posted by nathancaswell at 1:17 PM on September 30, 2013


The video game this is most like is called Sprint, by Atari in the pre-Space Invaders era, and is one of the oldest commercial video games of all. 90s-era updates were Super Sprint, Championship Sprint and Badlands.
posted by JHarris at 1:37 PM on September 30, 2013 [1 favorite]


One of the videos says they are going "62 mph, which is like driving a full scale car at 620mph." That's some amazing coordination.
posted by I'm Doing the Dishes at 2:19 PM on September 30, 2013


I don't think it is like driving a full scale car at 620mph, I think that would be impossible as our fastest nerve impulses are at about 300mph. I think it's more like driving a full scale car over really difficult terrain at 62mph when you're not sitting in it. Still an amazing feat of coordination. (/pedantry)
posted by Ned G at 2:51 PM on September 30, 2013


The outcome of that first race seemed determined by the technique of the blue car's marshall. When he placed it down he advanced it ahead of the yellow car and advantageously on the inside of the curve.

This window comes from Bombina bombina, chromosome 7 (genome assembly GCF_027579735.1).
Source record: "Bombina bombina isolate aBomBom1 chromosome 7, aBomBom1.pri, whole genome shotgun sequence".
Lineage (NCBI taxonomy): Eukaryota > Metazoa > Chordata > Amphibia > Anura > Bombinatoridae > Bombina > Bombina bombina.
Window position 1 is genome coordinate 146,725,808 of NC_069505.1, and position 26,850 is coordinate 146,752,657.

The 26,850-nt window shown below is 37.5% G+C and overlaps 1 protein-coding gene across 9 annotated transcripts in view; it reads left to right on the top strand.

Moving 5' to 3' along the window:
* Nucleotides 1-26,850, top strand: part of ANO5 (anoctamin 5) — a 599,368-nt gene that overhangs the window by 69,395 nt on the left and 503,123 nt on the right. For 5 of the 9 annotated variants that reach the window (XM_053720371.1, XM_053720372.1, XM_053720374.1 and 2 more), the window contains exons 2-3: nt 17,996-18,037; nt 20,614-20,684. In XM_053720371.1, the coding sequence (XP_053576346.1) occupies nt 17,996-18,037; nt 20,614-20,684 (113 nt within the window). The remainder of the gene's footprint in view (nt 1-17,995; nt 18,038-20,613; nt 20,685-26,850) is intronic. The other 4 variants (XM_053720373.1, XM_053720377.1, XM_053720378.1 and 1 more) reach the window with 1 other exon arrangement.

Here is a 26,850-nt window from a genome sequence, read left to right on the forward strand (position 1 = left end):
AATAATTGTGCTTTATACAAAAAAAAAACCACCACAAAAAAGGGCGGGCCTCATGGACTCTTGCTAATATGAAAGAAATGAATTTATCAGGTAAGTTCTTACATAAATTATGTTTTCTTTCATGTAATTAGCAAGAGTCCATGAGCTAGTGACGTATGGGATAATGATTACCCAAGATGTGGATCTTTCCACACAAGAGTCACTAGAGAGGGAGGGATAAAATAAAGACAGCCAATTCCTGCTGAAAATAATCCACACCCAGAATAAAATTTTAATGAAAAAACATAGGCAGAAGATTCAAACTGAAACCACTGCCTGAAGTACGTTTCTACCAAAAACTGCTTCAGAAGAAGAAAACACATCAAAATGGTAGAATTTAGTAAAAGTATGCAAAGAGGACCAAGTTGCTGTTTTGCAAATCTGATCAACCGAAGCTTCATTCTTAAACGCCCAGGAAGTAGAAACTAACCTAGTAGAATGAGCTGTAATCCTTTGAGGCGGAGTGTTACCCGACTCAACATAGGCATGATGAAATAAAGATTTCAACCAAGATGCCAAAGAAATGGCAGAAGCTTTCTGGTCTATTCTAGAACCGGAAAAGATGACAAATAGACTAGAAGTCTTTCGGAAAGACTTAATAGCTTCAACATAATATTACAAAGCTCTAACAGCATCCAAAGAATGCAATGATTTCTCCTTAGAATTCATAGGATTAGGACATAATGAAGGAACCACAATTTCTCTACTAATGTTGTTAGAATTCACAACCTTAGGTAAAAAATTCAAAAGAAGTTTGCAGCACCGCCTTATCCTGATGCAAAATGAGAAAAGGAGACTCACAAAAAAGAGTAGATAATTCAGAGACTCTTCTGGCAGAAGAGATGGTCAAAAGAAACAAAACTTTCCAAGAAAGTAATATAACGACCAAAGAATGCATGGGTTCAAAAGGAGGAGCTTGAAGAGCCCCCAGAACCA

Controversial!
posted by surplus at 3:32 PM on September 30, 2013 [1 favorite]


"our fastest nerve impulses are at about 300mph" - By that logic, we couldn't fly jets.

Instead of thinking comparative velocities, compare instead the g-forces.
posted by Ardiril at 3:43 PM on September 30, 2013 [1 favorite]


This makes me want to break out my old N64 and play some Micro Machines with my friends!
posted by Hairy Lobster at 4:10 PM on September 30, 2013


That was a way lot awesomer than I had anticipated. Thanks!
posted by petebest at 4:21 PM on September 30, 2013


mullacc, do you race? Can you give us any insight as to how these cars are built? How much does an average car cost at this level? Where are the drivers standing? What kind of suspension do these things have? What features does a typical controller have other than forward/reverse left/right?

I've only raced a few times casually, so I don't have pro-level gear but I've been into RC since 2000 or so. The cars are made of a mix of composite plastics and metal parts (usually anodized aluminum, occasionally titanium for things that might break). The body is essentially just a shell made out of clear Lexan plastic that protects the expensive internals and providing aerodynamics and downforce. Fun Fact: the paint is actually on the inside of the bodies so it doesn't get chipped and scratched.